Adweek reported Subway awarded its account to BBDO. It’s just as well, since the current tagline—eat fresh—is kinda creepy in light of the Jared Fogle mess. Plus, picking a new White agency to replace the old one is hardly a fresh move.
Subway Chooses BBDO as Agency to Guide It Into the Post-Jared Era
Chain hopes to redefine itself with a new shop and executive
By Patrick Coffee
Beleaguered sandwich chain Subway has chosen BBDO as its new creative agency of record after a review. The account will be handled by the agency’s New York office.
The company announced its review earlier this summer after two big changes: the departure of chief marketing officer Tony Pace and the news that longtime brand mascot Jared Fogle was under investigation for his alleged involvement in child pornography.
As we now know, Pace was replaced by Chris Carroll, who served as svp of global marketing from 1999 to 2005 and now holds the position of chief advertising officer. The company cut all ties to Fogle after he was taken into custody and agreed to plead guilty to a variety of crimes that will land him in prison for at least five years and brand him a sex offender.
The chain wants to move beyond Fogle, who appeared in more than 300 ads, as quickly as possible after ending its relationship with Boston’s MMB, which ran the account for about a decade.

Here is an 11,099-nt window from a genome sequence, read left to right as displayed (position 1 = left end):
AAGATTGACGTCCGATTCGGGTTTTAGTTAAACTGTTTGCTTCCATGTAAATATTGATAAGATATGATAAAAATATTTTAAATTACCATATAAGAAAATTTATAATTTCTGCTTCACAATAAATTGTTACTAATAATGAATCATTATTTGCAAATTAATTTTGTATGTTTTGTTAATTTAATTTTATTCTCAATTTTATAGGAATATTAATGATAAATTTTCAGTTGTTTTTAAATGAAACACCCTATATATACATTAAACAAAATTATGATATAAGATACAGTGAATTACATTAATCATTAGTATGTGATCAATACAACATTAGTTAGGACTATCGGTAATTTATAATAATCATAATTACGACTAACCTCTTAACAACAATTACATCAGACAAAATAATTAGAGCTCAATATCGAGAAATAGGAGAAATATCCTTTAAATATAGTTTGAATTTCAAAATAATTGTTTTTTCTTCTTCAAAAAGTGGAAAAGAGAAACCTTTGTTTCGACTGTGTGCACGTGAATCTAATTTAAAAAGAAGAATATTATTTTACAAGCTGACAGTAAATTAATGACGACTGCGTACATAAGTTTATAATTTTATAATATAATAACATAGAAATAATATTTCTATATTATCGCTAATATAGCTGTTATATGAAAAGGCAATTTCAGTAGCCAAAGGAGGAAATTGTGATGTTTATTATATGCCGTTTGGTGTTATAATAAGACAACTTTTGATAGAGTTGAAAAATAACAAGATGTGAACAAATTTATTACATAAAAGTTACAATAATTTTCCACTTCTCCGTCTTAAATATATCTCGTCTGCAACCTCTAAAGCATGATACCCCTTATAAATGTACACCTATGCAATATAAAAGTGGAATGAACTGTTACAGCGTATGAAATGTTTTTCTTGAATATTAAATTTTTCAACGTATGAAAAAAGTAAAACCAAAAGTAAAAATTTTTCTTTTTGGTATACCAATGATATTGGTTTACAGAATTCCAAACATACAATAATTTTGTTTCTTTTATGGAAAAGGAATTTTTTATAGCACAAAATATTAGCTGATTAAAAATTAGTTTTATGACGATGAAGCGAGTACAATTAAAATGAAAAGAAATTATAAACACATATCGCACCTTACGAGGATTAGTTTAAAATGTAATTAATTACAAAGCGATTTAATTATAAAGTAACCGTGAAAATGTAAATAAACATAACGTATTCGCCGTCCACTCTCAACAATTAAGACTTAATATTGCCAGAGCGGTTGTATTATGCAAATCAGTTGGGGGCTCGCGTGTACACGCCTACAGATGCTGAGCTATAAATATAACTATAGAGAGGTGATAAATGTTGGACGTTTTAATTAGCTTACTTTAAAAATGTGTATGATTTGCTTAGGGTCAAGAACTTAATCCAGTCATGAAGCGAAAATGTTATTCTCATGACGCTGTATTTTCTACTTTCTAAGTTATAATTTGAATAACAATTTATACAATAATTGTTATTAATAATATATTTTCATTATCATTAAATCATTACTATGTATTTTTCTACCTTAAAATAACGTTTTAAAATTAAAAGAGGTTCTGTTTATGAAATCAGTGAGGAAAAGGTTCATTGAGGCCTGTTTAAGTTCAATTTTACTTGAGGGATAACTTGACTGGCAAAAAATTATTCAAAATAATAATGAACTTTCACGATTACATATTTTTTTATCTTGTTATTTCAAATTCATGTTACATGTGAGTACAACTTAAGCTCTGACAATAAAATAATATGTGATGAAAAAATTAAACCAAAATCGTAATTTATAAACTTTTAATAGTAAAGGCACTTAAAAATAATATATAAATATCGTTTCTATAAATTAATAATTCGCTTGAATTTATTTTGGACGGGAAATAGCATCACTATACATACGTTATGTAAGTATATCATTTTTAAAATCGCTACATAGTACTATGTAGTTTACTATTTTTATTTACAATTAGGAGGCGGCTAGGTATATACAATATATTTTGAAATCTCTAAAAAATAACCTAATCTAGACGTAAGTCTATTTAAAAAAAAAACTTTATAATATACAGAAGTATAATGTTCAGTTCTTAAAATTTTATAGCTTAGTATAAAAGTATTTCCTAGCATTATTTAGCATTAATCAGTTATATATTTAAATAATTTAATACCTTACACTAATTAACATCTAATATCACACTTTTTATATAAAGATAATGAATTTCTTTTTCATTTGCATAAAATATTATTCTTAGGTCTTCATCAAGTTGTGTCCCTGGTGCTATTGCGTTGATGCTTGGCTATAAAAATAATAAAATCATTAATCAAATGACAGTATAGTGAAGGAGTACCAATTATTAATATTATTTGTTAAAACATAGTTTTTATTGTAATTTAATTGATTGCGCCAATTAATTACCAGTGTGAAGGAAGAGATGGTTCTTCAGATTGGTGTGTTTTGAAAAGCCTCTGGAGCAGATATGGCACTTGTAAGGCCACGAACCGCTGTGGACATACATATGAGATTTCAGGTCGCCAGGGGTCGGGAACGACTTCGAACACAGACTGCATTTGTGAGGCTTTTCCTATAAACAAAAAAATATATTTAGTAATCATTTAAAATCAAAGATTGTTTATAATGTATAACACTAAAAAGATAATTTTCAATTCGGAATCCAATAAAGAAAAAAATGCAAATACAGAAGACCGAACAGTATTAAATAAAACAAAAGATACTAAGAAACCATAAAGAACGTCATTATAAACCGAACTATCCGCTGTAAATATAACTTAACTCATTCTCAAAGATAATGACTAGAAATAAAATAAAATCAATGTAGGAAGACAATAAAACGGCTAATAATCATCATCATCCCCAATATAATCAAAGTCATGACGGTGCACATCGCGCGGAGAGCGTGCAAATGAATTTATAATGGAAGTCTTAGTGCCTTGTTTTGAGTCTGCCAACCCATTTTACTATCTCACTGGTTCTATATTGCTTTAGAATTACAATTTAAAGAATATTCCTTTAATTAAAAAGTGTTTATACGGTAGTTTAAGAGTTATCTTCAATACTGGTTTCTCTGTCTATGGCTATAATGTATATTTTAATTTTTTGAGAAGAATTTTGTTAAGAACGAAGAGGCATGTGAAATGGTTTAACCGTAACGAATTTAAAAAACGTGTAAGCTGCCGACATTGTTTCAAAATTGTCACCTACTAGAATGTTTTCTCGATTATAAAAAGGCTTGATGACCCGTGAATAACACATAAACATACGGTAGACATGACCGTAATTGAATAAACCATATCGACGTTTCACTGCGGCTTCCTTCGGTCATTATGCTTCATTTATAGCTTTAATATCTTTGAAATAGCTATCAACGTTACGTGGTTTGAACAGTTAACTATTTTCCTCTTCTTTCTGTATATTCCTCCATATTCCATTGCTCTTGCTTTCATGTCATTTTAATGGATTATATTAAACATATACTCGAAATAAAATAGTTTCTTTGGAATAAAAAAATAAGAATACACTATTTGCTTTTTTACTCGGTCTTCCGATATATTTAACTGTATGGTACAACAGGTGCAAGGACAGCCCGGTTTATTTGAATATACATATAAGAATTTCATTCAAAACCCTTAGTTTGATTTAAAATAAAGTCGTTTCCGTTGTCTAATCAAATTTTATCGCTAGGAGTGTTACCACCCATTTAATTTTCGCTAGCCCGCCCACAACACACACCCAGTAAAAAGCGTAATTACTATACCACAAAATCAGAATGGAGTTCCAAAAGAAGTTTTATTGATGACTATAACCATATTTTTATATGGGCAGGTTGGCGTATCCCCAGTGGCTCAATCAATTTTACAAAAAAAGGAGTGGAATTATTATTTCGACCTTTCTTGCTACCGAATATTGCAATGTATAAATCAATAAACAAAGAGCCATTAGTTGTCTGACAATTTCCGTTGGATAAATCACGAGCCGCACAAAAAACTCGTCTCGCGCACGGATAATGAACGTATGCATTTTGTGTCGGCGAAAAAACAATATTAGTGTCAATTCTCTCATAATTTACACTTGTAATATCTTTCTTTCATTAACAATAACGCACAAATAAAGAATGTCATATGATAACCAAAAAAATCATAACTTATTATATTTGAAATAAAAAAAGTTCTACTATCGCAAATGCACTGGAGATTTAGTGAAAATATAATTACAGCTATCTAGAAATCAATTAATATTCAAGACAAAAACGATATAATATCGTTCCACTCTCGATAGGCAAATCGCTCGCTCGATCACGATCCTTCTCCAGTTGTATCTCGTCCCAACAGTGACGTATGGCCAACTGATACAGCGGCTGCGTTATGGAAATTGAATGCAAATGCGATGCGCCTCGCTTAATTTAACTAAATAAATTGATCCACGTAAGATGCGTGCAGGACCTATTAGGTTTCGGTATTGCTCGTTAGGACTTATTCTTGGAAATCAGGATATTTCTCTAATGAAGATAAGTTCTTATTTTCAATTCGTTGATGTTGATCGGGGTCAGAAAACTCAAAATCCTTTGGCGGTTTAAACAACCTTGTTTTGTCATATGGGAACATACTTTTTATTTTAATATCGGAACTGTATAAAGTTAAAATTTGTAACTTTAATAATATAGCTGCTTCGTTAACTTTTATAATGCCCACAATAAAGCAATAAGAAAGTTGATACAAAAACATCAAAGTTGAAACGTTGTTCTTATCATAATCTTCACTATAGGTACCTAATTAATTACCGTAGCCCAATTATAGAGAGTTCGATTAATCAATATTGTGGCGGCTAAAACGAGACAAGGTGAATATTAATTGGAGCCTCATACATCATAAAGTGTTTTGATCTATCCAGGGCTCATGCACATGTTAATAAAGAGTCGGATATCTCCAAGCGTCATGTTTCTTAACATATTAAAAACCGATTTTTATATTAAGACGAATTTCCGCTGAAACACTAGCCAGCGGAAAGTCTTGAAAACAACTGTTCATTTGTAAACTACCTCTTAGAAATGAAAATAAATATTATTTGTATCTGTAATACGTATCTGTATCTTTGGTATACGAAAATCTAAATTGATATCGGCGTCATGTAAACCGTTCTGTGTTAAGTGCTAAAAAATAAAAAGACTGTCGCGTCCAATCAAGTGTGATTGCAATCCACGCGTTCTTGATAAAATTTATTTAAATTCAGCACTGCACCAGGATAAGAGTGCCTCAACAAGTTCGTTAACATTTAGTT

In a statement, Carroll says, “All the finalist agencies did an excellent job during the process,” adding, “Our decision came down to our confidence in the quality of the team, business orientation, strategic insights and creativity. We look forward to our new partnership with BBDO to accelerate growth for the Subway brand.”
BBDO New York president and CEO John Osborn adds, “Subway is a great brand. We are honored and thrilled to partner with them and to create a fresh narrative for the brand.”
Subway said it decided to hold a review before Fogle’s legal problems went public. Its sales totals dropped in the United States last year, marking an unusual slump for a chain that passed McDonald’s to become the world’s largest in 2011.
After relying on Fogle for 15 years, Subway has given no hints about the direction of its next campaign. It did, however, increase its media spend in 2014 from $517 million to $534 million.
According to sources, other finalists in the review were The Martin Agency, MMB and McCann Erickson.
In a further statement, Carroll thanked “valued partner for the past 12 years” MMB for its “many contributions to Subway’s success.”
The review did not affect Subway’s media agency Mediacom, its social agency 360i, or any of its international partners.